Meituan Dianping, China’s leading ecommerce platform for services, has recorded an upturn in its bike-sharing business, as more commuters shift away from crowded modes of transport amid the coronavirus crisis.

“Because of the pandemic, many people prioritized sharing bikes over public transportation,” Meituan said in a statement. “We are seeing an increasing number of bikers choosing to ride bikes directly to their destination without transfer to other means of transportation.”

The total amount of bike-sharing rides nationwide during the first work week in March was up 86% from the same period two weeks ago, and rose 94% compared with the week-long Lunar New Year holiday period, according to a recent report by Meituan Bike. In Beijing, the daily average growth of rides was up 187%, compared with the Lunar New Year week.

Analysts predict the recent revival in the use of bike-sharing services across China to be temporary. (Picture: Sam Tsang)

Users are also riding bikes for a longer period, the report said. The nationwide average for riding distance was 1.5 kilometers during that week in March, up 24.7% from two weeks ago. User orders for trips of more than 3 kms were also double from the same period two months ago.

Hong Kong-listed Meituan declined to provide comparable data from the same period a year ago.

The increased numbers provide some welcome news for Meituan Bike, formerly known as Mobike, which survived China’s brutal bike-sharing wars a few years ago, when billions were spent by industry players to support cutthroat pricing as well as rapid domestic and international expansion.

Analysts, however, said Meituan’s data merely showed a temporary bump for that market.

“After the pandemic, the bike-sharing industry’s performance is likely to return to the previous level,” said Sun Naiyue, an analyst with Chinese research firm Analysys.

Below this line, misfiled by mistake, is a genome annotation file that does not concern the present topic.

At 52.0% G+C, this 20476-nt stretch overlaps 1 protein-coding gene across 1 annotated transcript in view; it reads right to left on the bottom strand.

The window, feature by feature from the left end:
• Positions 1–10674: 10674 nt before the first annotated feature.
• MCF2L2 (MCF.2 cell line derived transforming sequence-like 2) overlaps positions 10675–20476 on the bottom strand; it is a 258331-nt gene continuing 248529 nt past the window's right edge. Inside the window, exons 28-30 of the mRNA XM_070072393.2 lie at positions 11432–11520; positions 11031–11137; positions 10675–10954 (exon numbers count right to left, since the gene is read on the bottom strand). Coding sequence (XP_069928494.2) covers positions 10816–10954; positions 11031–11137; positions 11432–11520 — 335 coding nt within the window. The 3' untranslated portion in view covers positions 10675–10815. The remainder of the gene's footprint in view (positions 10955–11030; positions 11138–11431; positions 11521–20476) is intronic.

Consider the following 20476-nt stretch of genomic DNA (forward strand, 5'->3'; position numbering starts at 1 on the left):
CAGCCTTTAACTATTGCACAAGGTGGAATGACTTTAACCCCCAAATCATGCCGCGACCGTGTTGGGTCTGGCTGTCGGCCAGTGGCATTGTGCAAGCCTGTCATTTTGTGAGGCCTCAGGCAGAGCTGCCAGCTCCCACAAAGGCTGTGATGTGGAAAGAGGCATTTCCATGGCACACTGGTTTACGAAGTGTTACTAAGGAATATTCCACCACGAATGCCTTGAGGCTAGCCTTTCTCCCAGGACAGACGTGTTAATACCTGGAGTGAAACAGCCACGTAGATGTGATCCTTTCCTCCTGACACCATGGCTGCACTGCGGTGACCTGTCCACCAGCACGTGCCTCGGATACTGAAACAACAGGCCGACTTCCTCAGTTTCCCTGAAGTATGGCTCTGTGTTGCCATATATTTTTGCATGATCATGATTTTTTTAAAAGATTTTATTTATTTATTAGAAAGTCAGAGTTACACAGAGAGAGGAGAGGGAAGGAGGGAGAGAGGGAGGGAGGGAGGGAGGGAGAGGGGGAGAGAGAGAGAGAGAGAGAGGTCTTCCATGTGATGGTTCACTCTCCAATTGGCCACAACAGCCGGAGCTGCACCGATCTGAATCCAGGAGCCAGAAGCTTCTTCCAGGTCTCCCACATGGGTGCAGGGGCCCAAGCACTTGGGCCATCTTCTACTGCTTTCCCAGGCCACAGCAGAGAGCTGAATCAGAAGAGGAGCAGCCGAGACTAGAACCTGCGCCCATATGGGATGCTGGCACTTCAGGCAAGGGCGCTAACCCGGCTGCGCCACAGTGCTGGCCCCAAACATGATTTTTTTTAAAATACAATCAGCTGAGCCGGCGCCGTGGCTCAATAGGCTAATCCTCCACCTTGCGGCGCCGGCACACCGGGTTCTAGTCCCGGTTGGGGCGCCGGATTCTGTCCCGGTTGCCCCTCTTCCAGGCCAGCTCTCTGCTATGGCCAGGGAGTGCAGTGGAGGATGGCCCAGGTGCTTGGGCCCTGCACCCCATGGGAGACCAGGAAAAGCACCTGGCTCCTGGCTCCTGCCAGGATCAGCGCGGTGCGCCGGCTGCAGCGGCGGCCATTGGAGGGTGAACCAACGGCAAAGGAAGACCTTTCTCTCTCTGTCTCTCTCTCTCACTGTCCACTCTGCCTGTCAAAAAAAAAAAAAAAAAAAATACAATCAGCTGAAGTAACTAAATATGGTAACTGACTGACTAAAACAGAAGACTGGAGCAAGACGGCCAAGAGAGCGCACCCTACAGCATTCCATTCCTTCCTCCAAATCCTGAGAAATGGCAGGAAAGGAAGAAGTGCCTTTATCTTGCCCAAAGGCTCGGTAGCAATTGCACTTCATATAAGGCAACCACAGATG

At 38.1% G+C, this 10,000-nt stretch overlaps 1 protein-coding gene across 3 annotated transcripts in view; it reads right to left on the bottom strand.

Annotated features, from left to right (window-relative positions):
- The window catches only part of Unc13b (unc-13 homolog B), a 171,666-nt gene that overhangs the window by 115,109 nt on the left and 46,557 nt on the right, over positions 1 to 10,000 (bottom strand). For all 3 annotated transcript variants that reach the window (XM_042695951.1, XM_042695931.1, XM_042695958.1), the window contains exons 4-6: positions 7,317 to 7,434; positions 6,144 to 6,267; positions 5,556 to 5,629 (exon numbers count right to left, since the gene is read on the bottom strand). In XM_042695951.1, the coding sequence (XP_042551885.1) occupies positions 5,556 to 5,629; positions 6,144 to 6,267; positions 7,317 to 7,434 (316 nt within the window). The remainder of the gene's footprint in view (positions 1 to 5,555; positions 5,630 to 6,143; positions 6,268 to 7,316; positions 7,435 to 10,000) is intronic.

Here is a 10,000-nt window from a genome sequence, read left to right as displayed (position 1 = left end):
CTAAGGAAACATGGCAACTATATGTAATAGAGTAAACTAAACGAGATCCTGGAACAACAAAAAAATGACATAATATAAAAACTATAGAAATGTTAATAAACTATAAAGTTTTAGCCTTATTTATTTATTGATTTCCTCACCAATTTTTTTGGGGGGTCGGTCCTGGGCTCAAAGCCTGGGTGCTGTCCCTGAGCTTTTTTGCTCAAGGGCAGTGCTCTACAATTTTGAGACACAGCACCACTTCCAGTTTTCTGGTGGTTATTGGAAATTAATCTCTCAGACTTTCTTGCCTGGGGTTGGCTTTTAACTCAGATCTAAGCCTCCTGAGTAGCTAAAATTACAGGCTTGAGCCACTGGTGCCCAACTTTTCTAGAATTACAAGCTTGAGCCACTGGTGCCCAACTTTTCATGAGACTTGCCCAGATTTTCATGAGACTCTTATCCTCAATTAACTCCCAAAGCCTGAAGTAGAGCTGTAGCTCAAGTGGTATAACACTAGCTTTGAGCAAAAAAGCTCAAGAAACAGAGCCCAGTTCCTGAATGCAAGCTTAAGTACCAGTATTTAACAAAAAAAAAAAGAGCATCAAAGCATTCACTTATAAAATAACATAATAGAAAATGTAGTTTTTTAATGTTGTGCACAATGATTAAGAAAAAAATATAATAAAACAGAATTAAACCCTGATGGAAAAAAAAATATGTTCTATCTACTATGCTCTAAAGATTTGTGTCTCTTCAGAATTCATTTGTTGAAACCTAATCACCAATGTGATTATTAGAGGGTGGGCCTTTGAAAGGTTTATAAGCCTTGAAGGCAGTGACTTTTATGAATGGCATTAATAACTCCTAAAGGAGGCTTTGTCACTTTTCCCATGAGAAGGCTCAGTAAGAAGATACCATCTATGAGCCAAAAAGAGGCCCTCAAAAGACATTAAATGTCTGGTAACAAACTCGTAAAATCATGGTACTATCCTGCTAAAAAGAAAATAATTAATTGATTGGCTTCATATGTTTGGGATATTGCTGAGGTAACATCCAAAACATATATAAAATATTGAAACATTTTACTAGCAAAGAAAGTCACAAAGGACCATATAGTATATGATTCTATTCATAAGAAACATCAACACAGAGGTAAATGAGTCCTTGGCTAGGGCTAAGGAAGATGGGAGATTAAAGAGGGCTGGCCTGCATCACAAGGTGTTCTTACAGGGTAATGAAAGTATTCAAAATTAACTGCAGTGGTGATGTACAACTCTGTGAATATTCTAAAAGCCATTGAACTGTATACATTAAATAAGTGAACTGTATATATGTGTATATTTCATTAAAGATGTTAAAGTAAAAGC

“If they compare the March data with the one during Lunar New Year, it will certainly rise because people stayed at home during the public holiday and during the lockdown of cities,” Sun said. “The people using shared bikes now are likely to go back using four-wheeled vehicles because they want a more comfortable and efficient ride.”

Hellobike, one of the remaining players in China’s bike-sharing market, had earlier reported a 137% increase in rides in Beijing on February 27 over the number on February 9. Shanghai-based Hellobike declined to provide comparable data from a year ago. Alibaba Group Holding, which owns the South China Morning Post, is an investor in Hellobike.

Bike-sharing took off in China in late 2016 with dozens of start-ups deploying millions of bicycles on city pavements, funded by billions of dollars in venture capital money. This market growth, however, cooled down as dozens of Chinese cities – including Beijing, Shanghai and Shenzhen – barred operators from putting more new bikes on the streets, which led to a swift consolidation.

“With the weather turning warmer, the user experience in bike-sharing will be compromised,” said Wang Xiaohui, deputy dean at the Institute of Internet Industry in Tsinghua University. “Bike-sharing doesn’t have a price advantage over public transport, so the industry’s performance will not improve [in the long term].”

(Abacus is a unit of the South China Morning Post.)